Judge rejects plea for probation, sends child molester to prison for crime against 7-year-old

photo by: Douglas County Sheriff's Office

Willie E. Jackson

A 60-year-old Arkansas man and his attorney told a judge Friday that he’d been sober almost eight years, was working in his community to help others stay clean, had previously served his country in the military and was remorseful for his crime.

“He really is a valued community member,” appointed attorney Angela Keck said of Willie E. Jackson, of Little Rock.

That’s commendable, Douglas County District Court Judge James McCabria said, but not legally compelling enough to deviate from state sentencing guidelines for sex crimes against children.

McCabria ordered Jackson to 79 months, or about six and a half years, in prison. That’s the standard sentence for Jackson’s criminal history and conviction, aggravated indecent liberties with a child, a level-three felony.

“The harm is something that I don’t believe anybody can truly measure, but I don’t have any question that it exists,” McCabria said of how such crimes affect children.

Jackson molested the victim in 2013, when she was 7.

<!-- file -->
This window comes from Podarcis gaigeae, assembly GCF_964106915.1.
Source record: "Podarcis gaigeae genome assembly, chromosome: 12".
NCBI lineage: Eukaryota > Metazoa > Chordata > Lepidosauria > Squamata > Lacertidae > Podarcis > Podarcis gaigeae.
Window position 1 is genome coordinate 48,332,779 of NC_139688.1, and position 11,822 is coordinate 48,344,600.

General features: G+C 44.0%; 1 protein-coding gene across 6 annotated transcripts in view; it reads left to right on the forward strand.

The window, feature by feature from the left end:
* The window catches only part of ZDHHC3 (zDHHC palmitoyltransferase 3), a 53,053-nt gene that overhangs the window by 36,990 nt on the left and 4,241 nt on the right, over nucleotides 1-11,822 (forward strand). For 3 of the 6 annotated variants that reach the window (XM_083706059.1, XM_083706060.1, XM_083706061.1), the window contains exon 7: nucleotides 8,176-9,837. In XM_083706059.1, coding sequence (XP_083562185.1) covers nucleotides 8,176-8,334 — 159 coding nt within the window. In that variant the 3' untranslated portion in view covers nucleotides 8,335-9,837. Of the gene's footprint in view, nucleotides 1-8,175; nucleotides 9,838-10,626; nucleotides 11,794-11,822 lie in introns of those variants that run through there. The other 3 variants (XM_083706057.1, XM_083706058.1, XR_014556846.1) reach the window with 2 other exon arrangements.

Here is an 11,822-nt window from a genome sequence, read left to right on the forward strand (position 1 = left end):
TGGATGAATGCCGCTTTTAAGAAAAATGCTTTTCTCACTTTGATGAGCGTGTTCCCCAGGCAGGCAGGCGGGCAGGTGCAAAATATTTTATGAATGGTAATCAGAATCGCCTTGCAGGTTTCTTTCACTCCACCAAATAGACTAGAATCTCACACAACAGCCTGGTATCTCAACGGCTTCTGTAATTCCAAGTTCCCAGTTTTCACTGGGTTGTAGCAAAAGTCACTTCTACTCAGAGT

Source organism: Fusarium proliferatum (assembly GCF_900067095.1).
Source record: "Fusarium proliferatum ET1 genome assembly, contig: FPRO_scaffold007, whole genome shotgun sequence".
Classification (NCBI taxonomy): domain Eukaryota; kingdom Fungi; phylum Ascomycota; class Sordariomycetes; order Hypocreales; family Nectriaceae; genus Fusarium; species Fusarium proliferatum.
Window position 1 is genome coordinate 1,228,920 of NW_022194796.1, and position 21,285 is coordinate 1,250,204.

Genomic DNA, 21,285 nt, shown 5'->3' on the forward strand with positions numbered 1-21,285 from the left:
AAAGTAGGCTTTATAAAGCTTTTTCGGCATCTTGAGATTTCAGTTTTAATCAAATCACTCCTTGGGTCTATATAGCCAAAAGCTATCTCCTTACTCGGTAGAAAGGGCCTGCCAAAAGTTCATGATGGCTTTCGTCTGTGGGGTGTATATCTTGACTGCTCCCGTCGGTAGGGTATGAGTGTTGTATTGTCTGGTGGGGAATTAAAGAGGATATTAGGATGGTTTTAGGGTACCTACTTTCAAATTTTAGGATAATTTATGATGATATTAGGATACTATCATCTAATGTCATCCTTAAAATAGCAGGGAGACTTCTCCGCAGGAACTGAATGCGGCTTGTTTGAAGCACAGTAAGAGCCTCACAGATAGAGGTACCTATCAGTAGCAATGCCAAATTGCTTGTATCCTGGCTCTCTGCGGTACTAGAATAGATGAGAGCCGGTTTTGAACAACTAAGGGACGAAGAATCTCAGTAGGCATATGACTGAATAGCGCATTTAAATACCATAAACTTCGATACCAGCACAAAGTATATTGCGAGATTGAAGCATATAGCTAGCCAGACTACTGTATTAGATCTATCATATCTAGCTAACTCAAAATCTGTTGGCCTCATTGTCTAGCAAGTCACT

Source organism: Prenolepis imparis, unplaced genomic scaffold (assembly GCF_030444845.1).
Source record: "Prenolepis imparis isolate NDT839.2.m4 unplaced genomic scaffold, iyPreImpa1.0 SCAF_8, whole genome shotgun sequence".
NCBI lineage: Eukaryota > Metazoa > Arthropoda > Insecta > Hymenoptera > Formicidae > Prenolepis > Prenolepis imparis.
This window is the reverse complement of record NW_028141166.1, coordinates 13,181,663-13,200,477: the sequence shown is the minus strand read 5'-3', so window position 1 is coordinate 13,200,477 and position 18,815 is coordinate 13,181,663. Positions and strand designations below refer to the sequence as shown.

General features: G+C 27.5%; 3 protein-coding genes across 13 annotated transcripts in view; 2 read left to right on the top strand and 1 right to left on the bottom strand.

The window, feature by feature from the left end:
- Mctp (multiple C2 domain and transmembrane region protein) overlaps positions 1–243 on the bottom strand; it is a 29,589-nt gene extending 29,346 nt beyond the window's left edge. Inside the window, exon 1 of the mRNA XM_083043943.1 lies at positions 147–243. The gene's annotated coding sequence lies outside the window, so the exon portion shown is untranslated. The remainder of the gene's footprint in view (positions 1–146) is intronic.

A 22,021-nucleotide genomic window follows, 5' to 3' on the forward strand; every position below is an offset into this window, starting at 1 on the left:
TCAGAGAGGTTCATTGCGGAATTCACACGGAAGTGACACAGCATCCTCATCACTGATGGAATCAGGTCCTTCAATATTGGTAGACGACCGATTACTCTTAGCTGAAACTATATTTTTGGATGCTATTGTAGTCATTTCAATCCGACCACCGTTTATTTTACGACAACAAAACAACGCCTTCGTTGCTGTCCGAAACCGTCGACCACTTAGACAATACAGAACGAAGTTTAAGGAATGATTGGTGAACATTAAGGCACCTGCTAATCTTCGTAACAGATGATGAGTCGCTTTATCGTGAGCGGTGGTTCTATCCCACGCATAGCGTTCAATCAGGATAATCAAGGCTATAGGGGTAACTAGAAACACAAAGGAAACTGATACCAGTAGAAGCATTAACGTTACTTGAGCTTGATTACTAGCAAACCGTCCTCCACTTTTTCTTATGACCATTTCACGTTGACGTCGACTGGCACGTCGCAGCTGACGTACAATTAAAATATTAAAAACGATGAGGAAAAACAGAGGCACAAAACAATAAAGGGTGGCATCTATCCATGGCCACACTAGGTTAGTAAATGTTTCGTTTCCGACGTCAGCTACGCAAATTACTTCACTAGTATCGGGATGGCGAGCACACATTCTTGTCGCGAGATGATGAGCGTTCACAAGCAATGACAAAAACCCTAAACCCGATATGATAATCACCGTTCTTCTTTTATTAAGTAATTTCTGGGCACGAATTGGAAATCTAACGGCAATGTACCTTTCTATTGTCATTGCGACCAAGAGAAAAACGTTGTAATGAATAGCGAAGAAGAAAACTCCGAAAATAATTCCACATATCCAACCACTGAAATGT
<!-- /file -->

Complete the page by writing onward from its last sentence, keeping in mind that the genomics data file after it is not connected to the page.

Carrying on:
The girl told police that Jackson, a person she knew, touched her under her clothing while she was “sleeping.” According to an affidavit prepared by police, Jackson admitted that he touched the girl as she described.

Jackson was charged in July 2014 with one count of aggravated indecent liberties with a child, an off-grid felony. Under a plea agreement in July, prosecutors reduced the severity level of the crime.

Jackson had remained free on bond until Friday, when deputies took him into custody at the courthouse.

Keck had requested probation or at least a shorter prison sentence for Jackson.

She told the judge that in addition to his good conduct, Jackson had significant medical issues that would be a problem in prison. Those include having had a heart attack while his case was pending, taking multiple medications, severe back pain and recently having undergone neck surgery.

Keck also said harm to the victim in this case was “significantly less than typical,” saying that the girl was asleep when it happened and there was no penetration.

Prosecutor Alice Walker shot back. That’s still the exact type of harm that Kansas statutes and sentencing guidelines aim to protect children from, she said.

“There was touching … it was under the clothes,” Walker said. “If she was asleep or awake, the harm is still the same.”

Contact Journal-World public safety reporter Sara Shepherd